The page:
Jose Humberto Montes de Oca speaking into a microphone

Mexican Unions Speak to Their Cautious Hopes under AMLO

At a mid-December meeting of unions from around North America held in Los Angeles, representatives of independent Mexican unions shared their expectations for working people under the government of the newly elected Mexican President, Andres Manuel Lopes Obrador (known as AMLO). This public event drew many Mexican-American members of the LA community.

AMLO was elected last summer and was sworn into office December 1. His campaign platforms highlighted the concerns of working people, such as the need to increase the terribly low minimum wage and make other reforms to combat poverty. He spoke out against privatization of Mexico’s land, resources and industries that had resulted in enormous profits for corporations at the expense of workers’ well being. This public event provided an opportunity for these unions and worker organizations to discuss the likely trajectory of the AMLO administration’s ability to carry out his ambitious program of transformation.

All of the organizations present expressed their satisfaction at AMLO’s election as well as the need to continue to organize in order to achieve any of his campaign promises. All the leaders expressed hope that AMLO will be able to implement a better system for workers to be represented by democratic union organizations by doing things like getting rid of protection contracts. These bad deals were signed by employers and union officials without the knowledge of the workers covered by the agreements, providing protection to bosses, not workers. Fulfilling other campaign promises will be more challenging though.

Enrique Favela of the Telefonistas, the Telephone Workers Union, noted the goodwill AMLO generated through public actions like meeting with the families of student teachers from Ayotzinapa who were kidnapped in 2014 and never found. His organization is curious to know how AMLO will try to fulfill his campaign promise of bringing the internet to all Mexicans. Building that infrastructure ought to create good jobs for members or future members of his union, but, he said, there’s already talk of splitting up their employer, TelMex, in a manner that would make it difficult for them to represent these workers well.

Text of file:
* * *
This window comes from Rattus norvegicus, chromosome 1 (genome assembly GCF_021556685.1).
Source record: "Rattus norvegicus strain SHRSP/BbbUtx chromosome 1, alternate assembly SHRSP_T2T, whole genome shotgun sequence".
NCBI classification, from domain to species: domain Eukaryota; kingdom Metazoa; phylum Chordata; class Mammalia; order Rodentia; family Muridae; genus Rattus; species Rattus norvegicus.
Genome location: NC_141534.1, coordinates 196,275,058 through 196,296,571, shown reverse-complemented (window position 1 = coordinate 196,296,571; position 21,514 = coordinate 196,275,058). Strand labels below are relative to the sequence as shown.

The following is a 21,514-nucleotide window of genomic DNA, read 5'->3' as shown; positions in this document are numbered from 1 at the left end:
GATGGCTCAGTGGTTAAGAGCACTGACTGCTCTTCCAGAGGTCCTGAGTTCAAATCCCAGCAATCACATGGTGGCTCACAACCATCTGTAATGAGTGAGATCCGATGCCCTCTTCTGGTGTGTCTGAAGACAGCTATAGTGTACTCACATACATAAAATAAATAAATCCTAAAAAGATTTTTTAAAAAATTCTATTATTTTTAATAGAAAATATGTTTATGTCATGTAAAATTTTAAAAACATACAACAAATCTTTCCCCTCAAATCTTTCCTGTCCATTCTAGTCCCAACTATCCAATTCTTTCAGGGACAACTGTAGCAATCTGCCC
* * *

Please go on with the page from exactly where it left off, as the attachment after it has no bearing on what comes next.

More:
Jose Humberto Montes de Oca of the Mexican Electrical Workers Union, or SME, is concerned that AMLO will not be able to fulfill his campaign promises because of corruption and squandered resources within the country. Those problems can’t be fixed overnight, he said. “There are no resources to redistribute [to the people] until he reclaims our national wealth.” He encouraged the audience to stay active in organizing for AMLO because “it’s no good to have the right leader if you don’t have an army to support him.”

Other participants in the event included Julia Quiñones of the Comité Fronterizo de Obrer@s, representing women workers in the maquiladores on the US-Mexico border, and Moises Acuna of Los Mineros, the mineworkers.

The event was part of an annual meeting geared towards tri-national union solidarity organized by UE, the Rosa Luxemburg Foundation, and the UCLA Labor Center. The main topics at the meeting were addressing gender violence in the workplace and building power among agricultural workers.